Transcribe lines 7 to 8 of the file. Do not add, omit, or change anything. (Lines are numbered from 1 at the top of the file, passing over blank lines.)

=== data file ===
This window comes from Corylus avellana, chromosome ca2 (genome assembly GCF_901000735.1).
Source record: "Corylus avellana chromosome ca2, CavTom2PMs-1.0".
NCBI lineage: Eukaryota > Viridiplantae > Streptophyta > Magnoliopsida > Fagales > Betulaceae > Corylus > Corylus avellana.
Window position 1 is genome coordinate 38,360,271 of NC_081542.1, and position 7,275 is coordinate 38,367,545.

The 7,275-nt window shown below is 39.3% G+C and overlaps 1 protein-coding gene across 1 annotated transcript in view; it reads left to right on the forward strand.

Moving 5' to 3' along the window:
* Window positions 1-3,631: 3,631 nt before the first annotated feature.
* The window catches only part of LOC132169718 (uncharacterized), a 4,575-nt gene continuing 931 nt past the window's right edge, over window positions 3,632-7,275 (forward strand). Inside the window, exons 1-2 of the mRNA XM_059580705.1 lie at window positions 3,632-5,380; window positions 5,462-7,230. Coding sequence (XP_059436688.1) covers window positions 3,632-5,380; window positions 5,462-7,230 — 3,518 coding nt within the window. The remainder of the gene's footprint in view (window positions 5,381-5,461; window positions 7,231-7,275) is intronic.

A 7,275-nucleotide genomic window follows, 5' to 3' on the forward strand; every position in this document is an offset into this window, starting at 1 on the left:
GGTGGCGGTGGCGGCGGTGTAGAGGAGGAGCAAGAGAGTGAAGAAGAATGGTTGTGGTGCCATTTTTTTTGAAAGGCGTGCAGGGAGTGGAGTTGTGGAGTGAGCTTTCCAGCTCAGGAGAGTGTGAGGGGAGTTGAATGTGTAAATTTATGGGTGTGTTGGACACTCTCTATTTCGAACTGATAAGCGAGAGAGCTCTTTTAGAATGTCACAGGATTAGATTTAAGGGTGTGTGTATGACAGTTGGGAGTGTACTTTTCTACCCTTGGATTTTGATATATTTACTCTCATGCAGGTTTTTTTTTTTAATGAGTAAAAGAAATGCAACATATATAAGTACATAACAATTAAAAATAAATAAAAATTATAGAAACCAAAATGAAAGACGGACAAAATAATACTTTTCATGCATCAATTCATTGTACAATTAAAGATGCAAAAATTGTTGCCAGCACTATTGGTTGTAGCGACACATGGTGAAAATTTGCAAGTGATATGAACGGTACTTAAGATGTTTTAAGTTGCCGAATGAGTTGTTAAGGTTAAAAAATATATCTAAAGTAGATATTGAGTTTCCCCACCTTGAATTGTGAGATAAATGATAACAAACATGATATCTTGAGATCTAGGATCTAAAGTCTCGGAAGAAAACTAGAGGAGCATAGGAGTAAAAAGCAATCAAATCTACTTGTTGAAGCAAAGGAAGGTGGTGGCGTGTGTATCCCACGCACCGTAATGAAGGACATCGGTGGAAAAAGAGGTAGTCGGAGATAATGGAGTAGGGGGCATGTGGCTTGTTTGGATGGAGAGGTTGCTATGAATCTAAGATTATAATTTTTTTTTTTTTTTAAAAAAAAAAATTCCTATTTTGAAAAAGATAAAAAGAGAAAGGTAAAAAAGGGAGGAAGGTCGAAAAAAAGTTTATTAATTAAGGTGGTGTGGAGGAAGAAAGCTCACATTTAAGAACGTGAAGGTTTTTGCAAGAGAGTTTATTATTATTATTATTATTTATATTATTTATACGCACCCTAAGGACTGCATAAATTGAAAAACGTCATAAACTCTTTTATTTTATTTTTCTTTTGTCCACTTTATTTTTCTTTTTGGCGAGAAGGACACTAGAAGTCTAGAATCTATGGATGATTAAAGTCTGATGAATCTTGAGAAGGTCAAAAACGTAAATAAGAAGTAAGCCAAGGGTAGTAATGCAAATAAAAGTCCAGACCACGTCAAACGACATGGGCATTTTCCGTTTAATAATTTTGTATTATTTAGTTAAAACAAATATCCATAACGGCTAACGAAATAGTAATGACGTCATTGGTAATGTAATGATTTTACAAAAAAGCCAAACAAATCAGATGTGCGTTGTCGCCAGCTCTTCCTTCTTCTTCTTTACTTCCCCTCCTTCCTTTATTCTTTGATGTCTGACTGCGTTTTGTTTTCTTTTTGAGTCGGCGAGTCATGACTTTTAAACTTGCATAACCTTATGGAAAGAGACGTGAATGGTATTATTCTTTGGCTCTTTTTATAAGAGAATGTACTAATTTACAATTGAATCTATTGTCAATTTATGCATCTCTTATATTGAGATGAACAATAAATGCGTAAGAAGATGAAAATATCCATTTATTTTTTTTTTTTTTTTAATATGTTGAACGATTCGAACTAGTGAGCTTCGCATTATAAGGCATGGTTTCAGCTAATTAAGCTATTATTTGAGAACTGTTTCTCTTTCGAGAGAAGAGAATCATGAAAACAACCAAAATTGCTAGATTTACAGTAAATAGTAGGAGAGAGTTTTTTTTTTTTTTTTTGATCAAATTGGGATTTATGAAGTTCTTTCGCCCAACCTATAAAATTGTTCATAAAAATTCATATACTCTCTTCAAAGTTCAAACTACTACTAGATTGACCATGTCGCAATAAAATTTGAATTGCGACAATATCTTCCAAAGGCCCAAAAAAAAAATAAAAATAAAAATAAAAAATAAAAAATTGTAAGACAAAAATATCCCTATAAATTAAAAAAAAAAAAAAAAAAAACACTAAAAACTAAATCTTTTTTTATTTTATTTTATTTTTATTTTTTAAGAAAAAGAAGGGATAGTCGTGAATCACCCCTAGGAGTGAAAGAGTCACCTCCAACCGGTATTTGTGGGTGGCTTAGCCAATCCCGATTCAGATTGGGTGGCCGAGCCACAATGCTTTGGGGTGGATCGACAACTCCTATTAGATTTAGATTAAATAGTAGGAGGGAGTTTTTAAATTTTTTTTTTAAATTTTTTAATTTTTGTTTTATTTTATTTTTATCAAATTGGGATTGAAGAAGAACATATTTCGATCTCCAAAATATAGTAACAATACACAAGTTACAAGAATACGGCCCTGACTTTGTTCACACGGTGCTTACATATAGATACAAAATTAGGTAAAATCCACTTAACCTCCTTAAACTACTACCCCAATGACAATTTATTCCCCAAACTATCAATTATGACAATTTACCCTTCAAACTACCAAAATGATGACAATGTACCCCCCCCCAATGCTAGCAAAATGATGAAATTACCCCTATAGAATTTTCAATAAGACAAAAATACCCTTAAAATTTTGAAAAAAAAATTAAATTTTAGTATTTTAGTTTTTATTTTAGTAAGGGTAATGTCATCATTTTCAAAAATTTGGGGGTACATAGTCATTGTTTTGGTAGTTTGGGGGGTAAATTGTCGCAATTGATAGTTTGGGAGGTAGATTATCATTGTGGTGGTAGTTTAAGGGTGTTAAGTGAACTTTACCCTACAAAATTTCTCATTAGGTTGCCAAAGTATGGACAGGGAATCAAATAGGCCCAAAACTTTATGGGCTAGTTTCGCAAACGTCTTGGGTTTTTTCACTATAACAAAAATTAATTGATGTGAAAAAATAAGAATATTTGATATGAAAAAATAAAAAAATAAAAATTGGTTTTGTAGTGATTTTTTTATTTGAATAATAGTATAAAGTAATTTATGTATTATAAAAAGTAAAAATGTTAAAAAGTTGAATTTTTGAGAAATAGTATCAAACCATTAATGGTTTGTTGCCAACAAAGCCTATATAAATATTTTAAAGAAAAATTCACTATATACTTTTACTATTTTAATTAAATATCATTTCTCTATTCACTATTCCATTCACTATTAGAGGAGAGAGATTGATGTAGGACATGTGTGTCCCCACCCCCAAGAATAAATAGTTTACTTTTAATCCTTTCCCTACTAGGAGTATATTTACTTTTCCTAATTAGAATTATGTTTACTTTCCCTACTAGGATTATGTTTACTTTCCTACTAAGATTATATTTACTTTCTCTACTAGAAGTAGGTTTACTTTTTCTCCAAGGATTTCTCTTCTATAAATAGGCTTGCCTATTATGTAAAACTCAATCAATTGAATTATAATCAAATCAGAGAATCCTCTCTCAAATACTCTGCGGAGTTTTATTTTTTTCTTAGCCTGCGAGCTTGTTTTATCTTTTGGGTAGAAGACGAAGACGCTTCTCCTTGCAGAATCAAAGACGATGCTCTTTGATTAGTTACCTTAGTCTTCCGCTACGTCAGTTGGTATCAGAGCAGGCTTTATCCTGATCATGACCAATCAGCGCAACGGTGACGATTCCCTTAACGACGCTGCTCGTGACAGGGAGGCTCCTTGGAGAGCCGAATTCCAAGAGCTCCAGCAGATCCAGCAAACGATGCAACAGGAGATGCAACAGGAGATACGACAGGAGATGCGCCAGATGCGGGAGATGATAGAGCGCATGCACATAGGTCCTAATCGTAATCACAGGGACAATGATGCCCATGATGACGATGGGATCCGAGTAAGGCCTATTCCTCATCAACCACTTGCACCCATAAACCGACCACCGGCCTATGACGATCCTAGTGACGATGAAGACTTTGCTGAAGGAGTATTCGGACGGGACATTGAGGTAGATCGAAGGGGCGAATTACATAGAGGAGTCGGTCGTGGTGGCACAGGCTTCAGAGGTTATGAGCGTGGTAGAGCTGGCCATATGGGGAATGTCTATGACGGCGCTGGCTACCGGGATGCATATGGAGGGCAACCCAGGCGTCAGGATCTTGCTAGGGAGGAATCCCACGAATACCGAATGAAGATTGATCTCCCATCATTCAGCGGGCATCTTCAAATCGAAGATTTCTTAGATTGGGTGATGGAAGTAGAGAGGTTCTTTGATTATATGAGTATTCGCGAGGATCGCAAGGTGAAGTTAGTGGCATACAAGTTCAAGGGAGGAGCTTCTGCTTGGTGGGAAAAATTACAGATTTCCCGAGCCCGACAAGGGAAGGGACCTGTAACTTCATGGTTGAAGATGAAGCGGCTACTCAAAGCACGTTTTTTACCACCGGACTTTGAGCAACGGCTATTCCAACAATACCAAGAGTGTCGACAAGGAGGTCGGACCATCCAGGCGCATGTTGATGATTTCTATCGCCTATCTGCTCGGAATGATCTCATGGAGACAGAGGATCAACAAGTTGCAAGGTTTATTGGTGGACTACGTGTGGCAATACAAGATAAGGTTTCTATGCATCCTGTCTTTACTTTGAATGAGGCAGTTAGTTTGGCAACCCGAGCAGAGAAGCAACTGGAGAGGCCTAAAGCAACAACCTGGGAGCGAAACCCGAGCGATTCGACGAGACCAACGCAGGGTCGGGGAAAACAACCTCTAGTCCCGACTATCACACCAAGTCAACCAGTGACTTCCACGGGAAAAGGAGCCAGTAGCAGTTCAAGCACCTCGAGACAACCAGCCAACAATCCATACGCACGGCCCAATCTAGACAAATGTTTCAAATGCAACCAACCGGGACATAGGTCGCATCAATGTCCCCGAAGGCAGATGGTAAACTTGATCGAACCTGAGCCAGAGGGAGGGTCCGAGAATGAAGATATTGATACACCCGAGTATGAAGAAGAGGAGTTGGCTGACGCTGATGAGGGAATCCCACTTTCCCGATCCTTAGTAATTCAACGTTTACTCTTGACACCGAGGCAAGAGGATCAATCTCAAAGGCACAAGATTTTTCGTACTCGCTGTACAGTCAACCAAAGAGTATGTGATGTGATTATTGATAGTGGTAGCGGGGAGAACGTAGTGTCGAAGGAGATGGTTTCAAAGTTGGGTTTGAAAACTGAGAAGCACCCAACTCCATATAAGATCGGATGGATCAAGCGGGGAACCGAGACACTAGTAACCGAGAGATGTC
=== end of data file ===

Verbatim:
* Window positions 1-3,631: 3,631 nt before the first annotated feature.
* The window catches only part of LOC132169718 (uncharacterized), a 4,575-nt gene continuing 931 nt past the window's right edge, over window positions 3,632-7,275 (forward strand). Inside the window, exons 1-2 of the mRNA XM_059580705.1 lie at window positions 3,632-5,380; window positions 5,462-7,230. Coding sequence (XP_059436688.1) covers window positions 3,632-5,380; window positions 5,462-7,230 — 3,518 coding nt within the window. The remainder of the gene's footprint in view (window positions 5,381-5,461; window positions 7,231-7,275) is intronic.